The first chapter in the wftk "book" is about data for a very important reason, and one I missed for the entire first year I worked with the wftk back at the turn of the century: without an organizational principle for the data sources used by a workflow system, your expressive power is very weak. The better you can describe a variety of data sources, the more useful your workflow system will be.
Data in the wftk is organized into lists. A list is more or less equivalent to an SQL table, with a few differences: first, every record in a wftk list must have a unique key; second, the individual records are not restricted to having the same fields; and third, documents may be attached to any arbitrary record. Still, I find the SQL table to be a useful abstraction when thinking of lists, and of course the session actually exposes a DBI handle if you just want to work with SQL from the get-go.
But a list may simply be a representation of any arbitrary data structure. By implementing subclasses of Workflow::wftk::Data, we can set up nearly anything to be addressed by a workflow system. Is your data stored as rows in a file? Elements in an XML file? Individual files in a subdirectory? Actual rows in a MySQL or ODBC table? No problem; the workflow system can see that data, and manipulate it directly, once you've defined its structure. The wftk can even copy data from one source to another with a single command, or use index tables in one storage form for data in a second storage form. It understands lists of data within records in another list. The idea is to do everything.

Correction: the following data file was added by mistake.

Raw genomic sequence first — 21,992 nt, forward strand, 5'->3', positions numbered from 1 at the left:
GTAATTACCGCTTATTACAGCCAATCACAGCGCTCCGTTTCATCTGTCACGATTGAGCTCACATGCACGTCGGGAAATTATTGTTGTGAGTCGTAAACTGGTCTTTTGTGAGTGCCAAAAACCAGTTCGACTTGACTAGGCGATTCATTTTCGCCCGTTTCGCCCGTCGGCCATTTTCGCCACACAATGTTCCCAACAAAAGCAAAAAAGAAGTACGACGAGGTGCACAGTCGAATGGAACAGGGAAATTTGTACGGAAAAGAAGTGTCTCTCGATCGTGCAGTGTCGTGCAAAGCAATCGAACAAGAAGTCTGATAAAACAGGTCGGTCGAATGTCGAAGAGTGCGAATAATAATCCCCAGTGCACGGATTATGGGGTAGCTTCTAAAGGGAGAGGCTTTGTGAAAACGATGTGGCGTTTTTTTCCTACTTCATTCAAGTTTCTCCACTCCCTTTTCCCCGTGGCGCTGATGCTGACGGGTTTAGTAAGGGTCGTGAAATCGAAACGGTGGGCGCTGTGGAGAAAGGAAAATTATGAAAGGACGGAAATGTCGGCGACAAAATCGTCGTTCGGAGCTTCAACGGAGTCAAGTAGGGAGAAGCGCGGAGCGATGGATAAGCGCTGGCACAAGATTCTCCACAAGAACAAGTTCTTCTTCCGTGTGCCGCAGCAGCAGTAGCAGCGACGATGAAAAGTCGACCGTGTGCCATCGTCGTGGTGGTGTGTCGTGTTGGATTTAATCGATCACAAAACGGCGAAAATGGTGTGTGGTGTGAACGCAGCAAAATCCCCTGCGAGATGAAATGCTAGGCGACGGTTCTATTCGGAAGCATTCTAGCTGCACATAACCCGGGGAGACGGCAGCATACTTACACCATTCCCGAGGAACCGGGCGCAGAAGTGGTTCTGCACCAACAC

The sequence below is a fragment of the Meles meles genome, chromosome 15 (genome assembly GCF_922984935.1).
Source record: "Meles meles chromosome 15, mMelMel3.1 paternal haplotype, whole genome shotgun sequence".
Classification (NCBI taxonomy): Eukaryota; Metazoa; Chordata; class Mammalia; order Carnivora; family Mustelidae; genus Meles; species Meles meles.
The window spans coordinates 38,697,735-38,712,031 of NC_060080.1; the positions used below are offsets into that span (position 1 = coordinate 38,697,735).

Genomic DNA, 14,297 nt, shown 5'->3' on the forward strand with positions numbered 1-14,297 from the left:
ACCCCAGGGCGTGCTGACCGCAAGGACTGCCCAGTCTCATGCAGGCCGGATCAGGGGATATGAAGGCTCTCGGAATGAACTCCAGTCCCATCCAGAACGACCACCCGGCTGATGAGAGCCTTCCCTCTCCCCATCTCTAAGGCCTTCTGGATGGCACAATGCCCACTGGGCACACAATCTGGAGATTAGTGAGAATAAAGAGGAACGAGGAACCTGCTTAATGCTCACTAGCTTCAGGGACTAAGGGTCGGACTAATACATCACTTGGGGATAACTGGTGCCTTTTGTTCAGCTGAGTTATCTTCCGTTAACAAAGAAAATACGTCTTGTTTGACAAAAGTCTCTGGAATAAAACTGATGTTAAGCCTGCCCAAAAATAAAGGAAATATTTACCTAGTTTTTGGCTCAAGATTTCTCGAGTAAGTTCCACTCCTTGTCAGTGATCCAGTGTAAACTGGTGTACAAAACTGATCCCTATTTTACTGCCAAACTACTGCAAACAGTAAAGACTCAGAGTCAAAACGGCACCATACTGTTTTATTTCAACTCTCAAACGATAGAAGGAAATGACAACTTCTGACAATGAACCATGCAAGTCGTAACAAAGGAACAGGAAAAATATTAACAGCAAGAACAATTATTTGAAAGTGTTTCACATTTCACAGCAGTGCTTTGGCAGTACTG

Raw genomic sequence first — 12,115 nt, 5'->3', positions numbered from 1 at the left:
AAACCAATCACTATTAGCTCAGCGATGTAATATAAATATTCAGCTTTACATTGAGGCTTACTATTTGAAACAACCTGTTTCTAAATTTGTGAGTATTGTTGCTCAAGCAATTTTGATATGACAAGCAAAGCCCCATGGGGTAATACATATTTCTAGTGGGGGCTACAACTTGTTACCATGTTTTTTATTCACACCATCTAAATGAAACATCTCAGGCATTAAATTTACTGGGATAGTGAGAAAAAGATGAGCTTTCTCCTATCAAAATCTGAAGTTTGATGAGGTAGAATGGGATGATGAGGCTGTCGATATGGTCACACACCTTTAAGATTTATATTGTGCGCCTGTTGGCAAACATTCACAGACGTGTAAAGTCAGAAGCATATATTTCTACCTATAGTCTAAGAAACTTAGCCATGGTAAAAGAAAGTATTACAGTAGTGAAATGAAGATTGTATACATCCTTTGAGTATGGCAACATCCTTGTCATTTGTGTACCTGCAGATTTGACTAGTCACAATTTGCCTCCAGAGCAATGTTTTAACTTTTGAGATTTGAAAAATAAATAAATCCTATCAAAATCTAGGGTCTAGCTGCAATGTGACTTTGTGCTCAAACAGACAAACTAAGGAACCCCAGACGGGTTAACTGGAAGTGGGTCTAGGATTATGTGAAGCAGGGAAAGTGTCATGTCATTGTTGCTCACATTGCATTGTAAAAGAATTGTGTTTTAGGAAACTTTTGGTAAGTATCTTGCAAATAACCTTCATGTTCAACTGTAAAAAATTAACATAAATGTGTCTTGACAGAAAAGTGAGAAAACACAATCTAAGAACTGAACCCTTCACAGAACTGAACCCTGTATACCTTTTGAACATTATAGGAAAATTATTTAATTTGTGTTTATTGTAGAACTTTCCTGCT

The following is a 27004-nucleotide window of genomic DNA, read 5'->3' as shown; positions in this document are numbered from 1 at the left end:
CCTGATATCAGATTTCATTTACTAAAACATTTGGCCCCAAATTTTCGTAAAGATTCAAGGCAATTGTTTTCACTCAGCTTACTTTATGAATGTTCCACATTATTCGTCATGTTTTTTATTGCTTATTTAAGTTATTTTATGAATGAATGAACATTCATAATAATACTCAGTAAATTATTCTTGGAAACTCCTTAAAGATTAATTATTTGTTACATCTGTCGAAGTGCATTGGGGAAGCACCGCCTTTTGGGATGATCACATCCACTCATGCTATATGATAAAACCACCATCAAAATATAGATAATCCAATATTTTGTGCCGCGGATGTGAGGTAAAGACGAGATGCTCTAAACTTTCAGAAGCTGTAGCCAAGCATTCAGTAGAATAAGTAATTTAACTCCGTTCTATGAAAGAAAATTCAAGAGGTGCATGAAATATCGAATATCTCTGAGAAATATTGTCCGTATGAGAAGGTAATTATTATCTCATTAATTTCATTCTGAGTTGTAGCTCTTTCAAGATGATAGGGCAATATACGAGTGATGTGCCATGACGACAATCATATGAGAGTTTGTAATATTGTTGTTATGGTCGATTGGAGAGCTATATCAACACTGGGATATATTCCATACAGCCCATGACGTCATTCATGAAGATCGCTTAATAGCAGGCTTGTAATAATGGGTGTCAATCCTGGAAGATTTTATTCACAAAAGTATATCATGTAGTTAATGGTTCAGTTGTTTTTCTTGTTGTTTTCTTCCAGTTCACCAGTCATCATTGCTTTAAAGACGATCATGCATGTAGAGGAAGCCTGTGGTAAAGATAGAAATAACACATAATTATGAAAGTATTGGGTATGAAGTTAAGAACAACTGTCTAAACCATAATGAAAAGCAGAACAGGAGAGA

Each item in a list is a record. A record is essentially just a hash of named values. The different records in a list will often, perhaps usually, all have the same fields -- but that is not required.
In addition to field-based data, the record may also store historical data about changes made to it, actions performed on it, or events involving it. We'll see this later, when the facility is used to store the enactment of a workflow process, but it is available to any record in the wftk. The only requirement is that you define where this historical information is stored, if the storage mode you're using doesn't do it for you. For instance, if a list is stored in a MySQL table, you'll have to put historical data elsewhere (it could be in another MySQL table, or perhaps in a separate log file elsewhere).
The wftk also understands document management. To any record, you can attach any set of arbitrary documents (although a given list may restrict your ability to do so with wanton abandon). These attachments can be anything -- from incoming faxes to source code to ... whatever. The wftk will handle version control for you if necessary. Document management can also simply be a descriptive system to track files managed externally, for instance the code files in a programming project.
Here is an index to the information in the data chapter:(unresolved tag 02-index)